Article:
The proposal was welcomed by the Court of Assistants in winter 2020, and, thus, The Distillers’ One of One auction was born. All that remained was the small task of making the idea become reality. “We only got real agreement in the spring of this year  for most of them to do it,” Driver says of the participating distillers, before lauding the phenomenal effort they all put in to create entirely unique offerings in time for the December 2021 auction date. “We’ve done it all in six months. It’s unbelievable.”
In many companies, preparing lots for The Distillers’ One of One auction required working outside of standard procedures and generously dedicating hundreds of hours (not to mention open cheque books) to the delivery of lots that would attract the crème de la crème of global whisky collectors – connoisseurs that Sotheby’s know well.
“At Sotheby’s, we’re all about the very best provenance, and direct from distillers is the very best,” says Jamie Ritchie, worldwide head of Sotheby’s Wine, adding that three key qualities underpin all of the Distillers’ One of One lots. “Consumers nowadays want a couple of different things: they want unique things, they want experiences they can’t have elsewhere, and they want access to people.”
What’s more, especially as concerns ultra-rare bottles that may never be opened, it’s important that buyers have the chance to taste the same liquid housed inside the unique bottle (or cask) they’ve bought. “You present ‘one of one’, but with enough liquid for someone to be able to enjoy it aside from the package… but then you need the sample to stay with it,” adds Ritchie. By partnering directly with distillers that can (within reason) supply additional samples, this auction is also unique in that it allows buyers to have their cake and eat it too.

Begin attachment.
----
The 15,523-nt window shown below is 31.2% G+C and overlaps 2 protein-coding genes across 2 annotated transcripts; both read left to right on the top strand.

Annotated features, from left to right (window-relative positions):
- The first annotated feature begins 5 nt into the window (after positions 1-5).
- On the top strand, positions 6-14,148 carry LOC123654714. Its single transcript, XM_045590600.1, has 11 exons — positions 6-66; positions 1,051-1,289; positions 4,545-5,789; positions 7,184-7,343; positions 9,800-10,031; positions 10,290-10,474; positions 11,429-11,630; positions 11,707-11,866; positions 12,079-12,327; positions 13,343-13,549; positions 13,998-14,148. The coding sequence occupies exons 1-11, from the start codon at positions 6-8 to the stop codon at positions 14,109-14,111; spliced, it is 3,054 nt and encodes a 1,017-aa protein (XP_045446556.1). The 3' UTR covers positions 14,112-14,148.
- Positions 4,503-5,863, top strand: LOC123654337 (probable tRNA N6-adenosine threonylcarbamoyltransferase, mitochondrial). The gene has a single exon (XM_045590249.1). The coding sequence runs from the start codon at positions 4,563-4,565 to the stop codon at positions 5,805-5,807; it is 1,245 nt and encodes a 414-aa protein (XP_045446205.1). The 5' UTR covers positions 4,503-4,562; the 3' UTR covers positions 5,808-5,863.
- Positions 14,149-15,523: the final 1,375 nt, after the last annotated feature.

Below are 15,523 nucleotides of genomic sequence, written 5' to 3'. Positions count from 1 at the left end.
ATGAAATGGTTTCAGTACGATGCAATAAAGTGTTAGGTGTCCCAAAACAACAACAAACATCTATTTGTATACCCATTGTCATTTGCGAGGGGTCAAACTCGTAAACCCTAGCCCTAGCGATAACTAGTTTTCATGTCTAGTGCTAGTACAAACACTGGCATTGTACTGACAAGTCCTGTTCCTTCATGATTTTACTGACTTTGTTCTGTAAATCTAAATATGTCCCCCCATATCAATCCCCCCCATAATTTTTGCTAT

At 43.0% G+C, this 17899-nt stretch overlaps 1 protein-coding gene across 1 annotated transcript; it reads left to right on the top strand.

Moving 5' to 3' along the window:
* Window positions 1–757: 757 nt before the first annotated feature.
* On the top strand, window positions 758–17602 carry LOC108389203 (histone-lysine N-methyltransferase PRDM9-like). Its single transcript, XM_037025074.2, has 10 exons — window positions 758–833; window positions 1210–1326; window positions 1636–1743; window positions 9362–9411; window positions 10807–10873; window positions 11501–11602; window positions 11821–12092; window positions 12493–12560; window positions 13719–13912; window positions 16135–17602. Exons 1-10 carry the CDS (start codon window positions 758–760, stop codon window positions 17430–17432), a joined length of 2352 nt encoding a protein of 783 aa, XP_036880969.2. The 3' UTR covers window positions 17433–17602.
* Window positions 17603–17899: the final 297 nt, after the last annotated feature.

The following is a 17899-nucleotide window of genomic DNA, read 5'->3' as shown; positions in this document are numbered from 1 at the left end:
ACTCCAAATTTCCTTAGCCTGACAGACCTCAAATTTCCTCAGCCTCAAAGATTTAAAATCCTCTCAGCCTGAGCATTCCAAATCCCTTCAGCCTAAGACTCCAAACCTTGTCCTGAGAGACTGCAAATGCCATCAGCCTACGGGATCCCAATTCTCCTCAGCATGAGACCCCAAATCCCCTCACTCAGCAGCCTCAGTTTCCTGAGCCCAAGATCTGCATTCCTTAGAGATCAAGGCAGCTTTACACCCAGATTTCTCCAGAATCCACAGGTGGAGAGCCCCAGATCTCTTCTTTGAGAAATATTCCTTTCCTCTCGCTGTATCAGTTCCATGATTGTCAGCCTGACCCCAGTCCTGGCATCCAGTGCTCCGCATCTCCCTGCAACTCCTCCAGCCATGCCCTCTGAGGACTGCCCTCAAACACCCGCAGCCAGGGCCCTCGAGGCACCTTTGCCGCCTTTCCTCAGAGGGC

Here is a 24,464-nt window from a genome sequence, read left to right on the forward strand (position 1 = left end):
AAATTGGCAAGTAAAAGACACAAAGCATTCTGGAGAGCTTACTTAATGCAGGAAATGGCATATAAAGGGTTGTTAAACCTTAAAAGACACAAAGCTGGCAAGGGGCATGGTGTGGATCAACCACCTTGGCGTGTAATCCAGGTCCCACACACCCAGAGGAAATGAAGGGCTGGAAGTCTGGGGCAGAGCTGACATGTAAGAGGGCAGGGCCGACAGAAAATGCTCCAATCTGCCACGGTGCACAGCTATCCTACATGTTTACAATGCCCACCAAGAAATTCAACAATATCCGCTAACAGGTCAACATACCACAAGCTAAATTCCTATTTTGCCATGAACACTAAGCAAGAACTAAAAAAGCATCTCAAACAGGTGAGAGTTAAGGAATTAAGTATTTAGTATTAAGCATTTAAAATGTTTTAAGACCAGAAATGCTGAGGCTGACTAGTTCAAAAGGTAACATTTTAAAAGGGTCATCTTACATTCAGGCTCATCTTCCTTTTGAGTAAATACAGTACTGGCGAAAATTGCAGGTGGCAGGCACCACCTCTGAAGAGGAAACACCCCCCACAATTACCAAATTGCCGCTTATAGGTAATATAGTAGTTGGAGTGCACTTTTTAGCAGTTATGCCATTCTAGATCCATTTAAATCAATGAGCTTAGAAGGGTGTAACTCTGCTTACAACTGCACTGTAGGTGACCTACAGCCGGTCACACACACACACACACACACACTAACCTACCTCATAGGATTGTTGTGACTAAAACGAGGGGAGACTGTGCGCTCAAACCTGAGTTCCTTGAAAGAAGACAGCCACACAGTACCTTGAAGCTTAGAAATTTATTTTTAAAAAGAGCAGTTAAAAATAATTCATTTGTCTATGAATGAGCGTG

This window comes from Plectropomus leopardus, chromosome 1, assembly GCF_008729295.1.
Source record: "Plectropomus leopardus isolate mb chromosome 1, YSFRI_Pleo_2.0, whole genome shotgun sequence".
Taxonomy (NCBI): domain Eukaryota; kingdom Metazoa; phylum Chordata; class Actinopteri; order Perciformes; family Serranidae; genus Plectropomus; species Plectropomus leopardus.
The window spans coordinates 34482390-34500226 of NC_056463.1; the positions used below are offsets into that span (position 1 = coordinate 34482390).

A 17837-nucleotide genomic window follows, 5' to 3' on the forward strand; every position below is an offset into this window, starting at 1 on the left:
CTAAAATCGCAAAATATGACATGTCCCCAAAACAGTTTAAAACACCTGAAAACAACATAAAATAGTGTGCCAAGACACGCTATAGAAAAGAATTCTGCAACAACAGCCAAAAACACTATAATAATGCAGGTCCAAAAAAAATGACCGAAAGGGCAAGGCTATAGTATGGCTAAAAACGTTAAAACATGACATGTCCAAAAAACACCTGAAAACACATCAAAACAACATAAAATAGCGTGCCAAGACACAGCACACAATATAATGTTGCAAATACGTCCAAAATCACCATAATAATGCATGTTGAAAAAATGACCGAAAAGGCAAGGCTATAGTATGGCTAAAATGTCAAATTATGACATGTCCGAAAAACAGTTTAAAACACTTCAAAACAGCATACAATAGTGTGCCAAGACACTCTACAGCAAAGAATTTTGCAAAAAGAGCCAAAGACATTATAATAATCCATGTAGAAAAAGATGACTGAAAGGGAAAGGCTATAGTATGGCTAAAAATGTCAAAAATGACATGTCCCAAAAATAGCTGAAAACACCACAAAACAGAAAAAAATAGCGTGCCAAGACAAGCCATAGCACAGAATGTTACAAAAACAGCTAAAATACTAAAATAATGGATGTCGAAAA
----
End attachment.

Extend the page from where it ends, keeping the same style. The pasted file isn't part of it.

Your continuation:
The day before the auction, members of the Livery felt that achieving £2 million would be a dream come true – to exceed this by another million was a pipe dream. Yet, that’s exactly what was achieved.
“There was a whole euphoria that you could sense at the end of the auction. We’ve been inundated with messages from everybody saying how happy they are with the outcome,” says Grant Gordon, committee chair at The Distillers’ Charity, which was founded in 1955 to support young people from disadvantaged backgrounds and to help provide vocational training and education to the next generation entering the spirits trade.
“The mission of the Youth Action Fund is to transform the life chances of 16 to 25-year-old people in Scotland… our target is to initially reach over 1,000 young people and then grow significantly from there,” adds Gordon. The Fund will initially support four charities: Aberdeen Foyer, ENABLE Scotland, Street League, and the Alcohol Education Trust. For the Livery, success means that each person the charities work with will enter stable, meaningful employment.
“It’s quite specific and it’s quite tangible… for families that have been out of work for multiple generations, it can be that one person who gets that meaningful job that can break that family away from the cycle of poverty,” says Gordon. “What an opportunity we have now. We have much more resource than, frankly, we’d hoped for. So, hopefully we’ll be able to go quite far with this.”